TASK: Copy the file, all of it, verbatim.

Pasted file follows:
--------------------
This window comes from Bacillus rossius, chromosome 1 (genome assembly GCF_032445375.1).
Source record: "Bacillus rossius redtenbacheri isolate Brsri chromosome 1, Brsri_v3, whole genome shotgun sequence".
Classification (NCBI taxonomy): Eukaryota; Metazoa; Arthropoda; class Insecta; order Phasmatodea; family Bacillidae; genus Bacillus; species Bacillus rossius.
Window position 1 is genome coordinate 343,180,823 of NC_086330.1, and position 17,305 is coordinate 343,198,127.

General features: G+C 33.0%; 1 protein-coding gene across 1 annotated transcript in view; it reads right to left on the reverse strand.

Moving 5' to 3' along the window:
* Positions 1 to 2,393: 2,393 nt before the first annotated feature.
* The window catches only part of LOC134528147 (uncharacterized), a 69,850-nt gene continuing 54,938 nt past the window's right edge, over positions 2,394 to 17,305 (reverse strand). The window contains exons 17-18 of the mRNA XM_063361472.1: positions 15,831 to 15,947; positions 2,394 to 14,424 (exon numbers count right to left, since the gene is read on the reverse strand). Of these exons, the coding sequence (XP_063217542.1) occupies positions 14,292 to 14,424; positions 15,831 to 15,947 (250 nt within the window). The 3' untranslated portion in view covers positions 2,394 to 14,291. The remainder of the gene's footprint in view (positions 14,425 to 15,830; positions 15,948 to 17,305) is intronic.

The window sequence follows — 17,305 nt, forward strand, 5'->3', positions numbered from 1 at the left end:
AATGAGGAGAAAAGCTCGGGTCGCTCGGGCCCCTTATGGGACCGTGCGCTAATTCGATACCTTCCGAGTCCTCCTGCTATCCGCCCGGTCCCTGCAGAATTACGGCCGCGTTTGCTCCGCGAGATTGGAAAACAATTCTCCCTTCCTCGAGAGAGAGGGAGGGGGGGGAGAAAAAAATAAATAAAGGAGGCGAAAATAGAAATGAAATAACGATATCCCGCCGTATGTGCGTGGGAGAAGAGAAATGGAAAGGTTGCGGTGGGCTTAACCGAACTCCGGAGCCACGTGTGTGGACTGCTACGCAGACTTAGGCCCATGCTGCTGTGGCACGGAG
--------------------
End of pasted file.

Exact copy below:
This window comes from Bacillus rossius, chromosome 1 (genome assembly GCF_032445375.1).
Source record: "Bacillus rossius redtenbacheri isolate Brsri chromosome 1, Brsri_v3, whole genome shotgun sequence".
Classification (NCBI taxonomy): Eukaryota; Metazoa; Arthropoda; class Insecta; order Phasmatodea; family Bacillidae; genus Bacillus; species Bacillus rossius.
Window position 1 is genome coordinate 343,180,823 of NC_086330.1, and position 17,305 is coordinate 343,198,127.

General features: G+C 33.0%; 1 protein-coding gene across 1 annotated transcript in view; it reads right to left on the reverse strand.

Moving 5' to 3' along the window:
* Positions 1 to 2,393: 2,393 nt before the first annotated feature.
* The window catches only part of LOC134528147 (uncharacterized), a 69,850-nt gene continuing 54,938 nt past the window's right edge, over positions 2,394 to 17,305 (reverse strand). The window contains exons 17-18 of the mRNA XM_063361472.1: positions 15,831 to 15,947; positions 2,394 to 14,424 (exon numbers count right to left, since the gene is read on the reverse strand). Of these exons, the coding sequence (XP_063217542.1) occupies positions 14,292 to 14,424; positions 15,831 to 15,947 (250 nt within the window). The 3' untranslated portion in view covers positions 2,394 to 14,291. The remainder of the gene's footprint in view (positions 14,425 to 15,830; positions 15,948 to 17,305) is intronic.

The window sequence follows — 17,305 nt, forward strand, 5'->3', positions numbered from 1 at the left end:
AATGAGGAGAAAAGCTCGGGTCGCTCGGGCCCCTTATGGGACCGTGCGCTAATTCGATACCTTCCGAGTCCTCCTGCTATCCGCCCGGTCCCTGCAGAATTACGGCCGCGTTTGCTCCGCGAGATTGGAAAACAATTCTCCCTTCCTCGAGAGAGAGGGAGGGGGGGGAGAAAAAAATAAATAAAGGAGGCGAAAATAGAAATGAAATAACGATATCCCGCCGTATGTGCGTGGGAGAAGAGAAATGGAAAGGTTGCGGTGGGCTTAACCGAACTCCGGAGCCACGTGTGTGGACTGCTACGCAGACTTAGGCCCATGCTGCTGTGGCACGGAG